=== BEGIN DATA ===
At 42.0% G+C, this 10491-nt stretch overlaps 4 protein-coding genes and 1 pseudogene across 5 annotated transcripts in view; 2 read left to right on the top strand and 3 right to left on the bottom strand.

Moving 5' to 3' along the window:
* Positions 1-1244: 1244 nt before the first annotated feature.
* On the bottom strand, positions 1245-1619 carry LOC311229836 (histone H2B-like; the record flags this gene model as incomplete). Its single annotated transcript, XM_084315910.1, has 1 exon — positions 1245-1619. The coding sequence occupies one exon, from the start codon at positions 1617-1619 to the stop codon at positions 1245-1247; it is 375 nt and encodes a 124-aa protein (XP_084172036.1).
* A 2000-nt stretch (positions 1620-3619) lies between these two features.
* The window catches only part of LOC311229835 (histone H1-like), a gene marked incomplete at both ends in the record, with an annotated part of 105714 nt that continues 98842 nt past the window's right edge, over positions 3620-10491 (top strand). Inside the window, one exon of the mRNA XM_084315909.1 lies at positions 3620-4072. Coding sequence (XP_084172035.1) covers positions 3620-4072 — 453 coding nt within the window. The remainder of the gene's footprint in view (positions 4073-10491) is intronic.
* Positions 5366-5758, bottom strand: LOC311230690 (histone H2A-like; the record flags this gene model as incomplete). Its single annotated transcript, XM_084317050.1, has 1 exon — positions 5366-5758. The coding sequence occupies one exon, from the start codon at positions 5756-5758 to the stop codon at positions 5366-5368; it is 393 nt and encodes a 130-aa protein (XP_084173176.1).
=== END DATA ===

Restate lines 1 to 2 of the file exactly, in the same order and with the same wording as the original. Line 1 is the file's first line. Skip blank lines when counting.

At 42.0% G+C, this 10491-nt stretch overlaps 4 protein-coding genes and 1 pseudogene across 5 annotated transcripts in view; 2 read left to right on the top strand and 3 right to left on the bottom strand.

Moving 5' to 3' along the window: